I have since read many of the rejoinders from states to the Ribadu report and I find the responses from Enugu State very instructive. Remember, when this whole thing started, the Governor, Dr. Chimaraoke Nnamani, publicly stated that he was ready to waive his immunity to facilitate EFCC's investigations. That was a weighty challenge (or gamble) lost to a lot of people, especially the petitioners. And picking through the report and the response by Enugu State government, the contentious issue borders on opinion.

The EFCC experts said projects executed in Enugu state should cost N2.4 billion less than the N30 billion they cost. Now this is a matter of assessment, which is the opinion of the assessor. If, however, it is true as claimed by the government, that what EFCC expert engineers inspected were 70 per cent of the projects, they questions then ought to be, what is the cost of the remaining 30 percent? Until this gap is reconciled, Enugu state government is right to dismiss the report as hasty. But even then, was it established that the Governor "chopped" the N2.4 billion? We do not know. And if we recall that the egedege drums in Enugu insisted that the Governor had embezzled over N50 billion, we can understand why the Governor regards the EFCC report as a vindication of his government. And many people rightly think so too! The other question was the matter of relations of the Governor doing business in Enugu or with Enugu state government or having interests in some business that are based in Enugu.

In interviews with the press, the Governor confronted this issue headlong, in a manner that showed that EFCC could very well be useful as a national audit agency. In deed we should in deed see what the EFCC is doing as pointing to the collapse of external audits in the public sector. Governor Nnamani conceded that it posed ethical dilemma whether his relations should do business with his government especially if it was in the same term others would have done the same business. But I am inclined not to bother with the Governor's submission on the matter because veteran columnist Chief Duro Onabule has in many writings insisted that there was nothing ethically wrong with Obasanjo's son doing business with the Federal Government just because his father is the President. Of course, many will disagree with this position in view of the ethical dilemma it poses. In trying to deal with this ethical penumbra, the question to ask is, does it pose the same ethical dilemma if the Governor's relation does business with a Federal agency or another state government on the strength of a letter of introduction from the Governor? The issue at stake here really is influence. What Duro Onabule seems to be saying is that if a Nigerian can do business with a Governor or the President, why not a Governor's, or President's relation, provided it is on a level term?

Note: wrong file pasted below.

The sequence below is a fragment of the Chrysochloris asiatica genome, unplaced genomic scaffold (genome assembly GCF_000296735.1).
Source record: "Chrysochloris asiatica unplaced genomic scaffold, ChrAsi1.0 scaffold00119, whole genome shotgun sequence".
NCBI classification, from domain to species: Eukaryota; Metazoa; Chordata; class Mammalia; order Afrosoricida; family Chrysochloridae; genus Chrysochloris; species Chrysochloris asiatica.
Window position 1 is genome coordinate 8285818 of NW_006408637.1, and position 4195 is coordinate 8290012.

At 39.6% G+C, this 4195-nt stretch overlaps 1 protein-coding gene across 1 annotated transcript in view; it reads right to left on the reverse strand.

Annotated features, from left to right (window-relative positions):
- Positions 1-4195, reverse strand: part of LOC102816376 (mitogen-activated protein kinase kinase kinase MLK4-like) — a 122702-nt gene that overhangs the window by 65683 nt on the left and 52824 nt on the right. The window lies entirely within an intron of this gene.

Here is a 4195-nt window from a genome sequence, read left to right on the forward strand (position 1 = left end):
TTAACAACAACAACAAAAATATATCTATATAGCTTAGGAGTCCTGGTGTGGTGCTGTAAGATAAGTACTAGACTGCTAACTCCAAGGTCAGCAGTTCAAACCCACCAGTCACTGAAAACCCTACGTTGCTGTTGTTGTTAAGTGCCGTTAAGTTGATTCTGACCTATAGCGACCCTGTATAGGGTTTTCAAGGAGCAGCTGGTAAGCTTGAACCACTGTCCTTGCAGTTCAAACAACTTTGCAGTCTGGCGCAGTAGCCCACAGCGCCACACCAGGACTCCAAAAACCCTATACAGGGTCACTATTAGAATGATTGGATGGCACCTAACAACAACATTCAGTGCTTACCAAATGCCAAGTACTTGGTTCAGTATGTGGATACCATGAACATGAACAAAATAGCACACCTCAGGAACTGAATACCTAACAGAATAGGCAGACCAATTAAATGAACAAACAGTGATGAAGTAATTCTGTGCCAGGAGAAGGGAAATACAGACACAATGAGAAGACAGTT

The jury is still out on this.

And reading through the interview of Governor Nnamani, he seems to think that the EFCC report is not something to be regarded as completely negative, but something positive, if it can help us resolve some of these ethical and procedural issues. This positive approach to the EFCC report and scholarly response to it once more put Nnamani a notch above others who were simply too hasty to denounce EFCC in an attempt to prove their innocence. Whether we like it or not, EFCC is an integral part of our national development. That is why politicians must not turn it into an organ of witch-hunt or a substitute for their manifesto. That could discredit the EFCC, and once discredited, it cannot serve any useful purpose. And Nuhu Ribadu must be wary whenever he is called upon to play hatchet man for desperate politicians. His assignment is too serious and sensitive to lend itself to a tasteless burlesque.